Joining using nuts and bolts
Nuts & Bolts - are used to join a wide range of materials. Bolts and screws are made with a wide range of heads to be turned with a spanner or a screw driver. The head can be countersunk so that it finishes flush with the surface or it can have a head which is proud of the surface - cheese head, pan head dome head, hex head, allen key head. Machine screws have the thread all the way up.
Adhesive Bonding is a modern joining process in which a liquid substance is put on two pieces that you want to join together to provide a long lasting bond. This process is highly useful in bonding two very different materials that can not be welded. Materials that can be bonded together are virtually unlimited. Adhesives come in many forms and can be made from various natural and/or artificial compounds. A problem with this process is the adhesive bonds are not immediate such as welding or nailing. Adhesive bonds take more time to process, in order to allow the adhesives to cure.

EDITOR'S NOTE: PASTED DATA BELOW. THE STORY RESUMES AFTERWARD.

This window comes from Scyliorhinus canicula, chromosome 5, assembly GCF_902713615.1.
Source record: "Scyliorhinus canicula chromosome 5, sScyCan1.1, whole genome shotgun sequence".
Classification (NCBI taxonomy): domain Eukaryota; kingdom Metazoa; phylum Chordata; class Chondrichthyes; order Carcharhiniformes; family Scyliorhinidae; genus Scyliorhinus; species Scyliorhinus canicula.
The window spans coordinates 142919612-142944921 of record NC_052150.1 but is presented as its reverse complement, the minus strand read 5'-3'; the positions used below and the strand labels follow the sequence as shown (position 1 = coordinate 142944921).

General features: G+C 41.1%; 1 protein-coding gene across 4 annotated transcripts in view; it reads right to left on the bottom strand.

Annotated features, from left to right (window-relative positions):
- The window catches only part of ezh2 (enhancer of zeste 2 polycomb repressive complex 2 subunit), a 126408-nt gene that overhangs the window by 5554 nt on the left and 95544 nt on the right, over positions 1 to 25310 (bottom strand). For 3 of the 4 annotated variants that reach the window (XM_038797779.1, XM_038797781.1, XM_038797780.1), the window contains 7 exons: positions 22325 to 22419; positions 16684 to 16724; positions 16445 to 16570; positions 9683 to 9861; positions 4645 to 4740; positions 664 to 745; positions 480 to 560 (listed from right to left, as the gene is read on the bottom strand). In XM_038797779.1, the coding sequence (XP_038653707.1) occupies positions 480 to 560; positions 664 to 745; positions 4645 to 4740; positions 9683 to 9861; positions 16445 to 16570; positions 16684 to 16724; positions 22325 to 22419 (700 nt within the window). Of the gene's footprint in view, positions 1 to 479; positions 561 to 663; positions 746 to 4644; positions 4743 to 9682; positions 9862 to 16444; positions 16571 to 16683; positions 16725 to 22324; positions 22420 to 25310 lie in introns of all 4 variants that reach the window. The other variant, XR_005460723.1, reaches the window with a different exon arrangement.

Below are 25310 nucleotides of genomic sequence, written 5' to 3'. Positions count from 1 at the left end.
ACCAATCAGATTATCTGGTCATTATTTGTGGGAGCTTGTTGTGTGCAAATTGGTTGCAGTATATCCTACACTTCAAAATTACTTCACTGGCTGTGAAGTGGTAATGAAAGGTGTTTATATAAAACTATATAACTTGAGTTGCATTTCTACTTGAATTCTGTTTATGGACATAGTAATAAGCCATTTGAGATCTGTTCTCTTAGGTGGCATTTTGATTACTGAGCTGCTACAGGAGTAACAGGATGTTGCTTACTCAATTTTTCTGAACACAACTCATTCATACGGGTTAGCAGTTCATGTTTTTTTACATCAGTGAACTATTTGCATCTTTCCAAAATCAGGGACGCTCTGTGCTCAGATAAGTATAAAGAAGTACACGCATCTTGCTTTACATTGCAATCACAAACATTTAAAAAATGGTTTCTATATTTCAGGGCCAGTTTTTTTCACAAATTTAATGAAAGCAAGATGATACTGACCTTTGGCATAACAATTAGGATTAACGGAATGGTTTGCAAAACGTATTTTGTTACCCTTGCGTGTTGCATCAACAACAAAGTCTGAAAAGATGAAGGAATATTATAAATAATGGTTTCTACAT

Rivets are used to join plates together and they have been used for hundreds of years. Before the use of welding, rivets were used in heavy industries such as ship building. The steel plates used to build ships such as the Titanic and the naval Ships of World War One were held together by steel rivets. Rivets have largely being replaced by techniques such as welding and brazing. However, joining plates together with rivets is still a useful technique especially if the plates to be joined are quite small. Cold rivets are still used in school workshops although the modern pop-riveting technique is more popular. There are snap head rivets which have a circular head, pan head rivets which have a relatively square gead, mushroom rivets which are shaped like a mushroom and countersuck rivets which get wider at the top and have a square top.
Pop riveting is a technique that is used to join thin pieces of metal and it can also be used to join plastic sheet. The rivet has two parts; the pin and the rivet. The pop rivet pliers are used to pull the pin through the rivet and as this happens the rivet is deformed slightly so that it joins the metal or plastic pieces. This technique is used where the metal or plastic is thin and where the joint does not have to be very strong. It is ideal for joining aluminium or even thin sheet plastic.
1. The two pieces of plastic or aluminium are drilled to a size slightly larger than the rivet
2. The pop rivet is passed through both holes in the sheet plastic / aluminium.
3. The rivet pliers are pushed on to the pin of the rivet and the handles are pulled together. As this happens the pin head is pulled into the rivet and the end of the rivet is expanded. Eventually the pin will break off leaving the rivet permanently fixed in position holding the two pieces of plastic / aluminium together.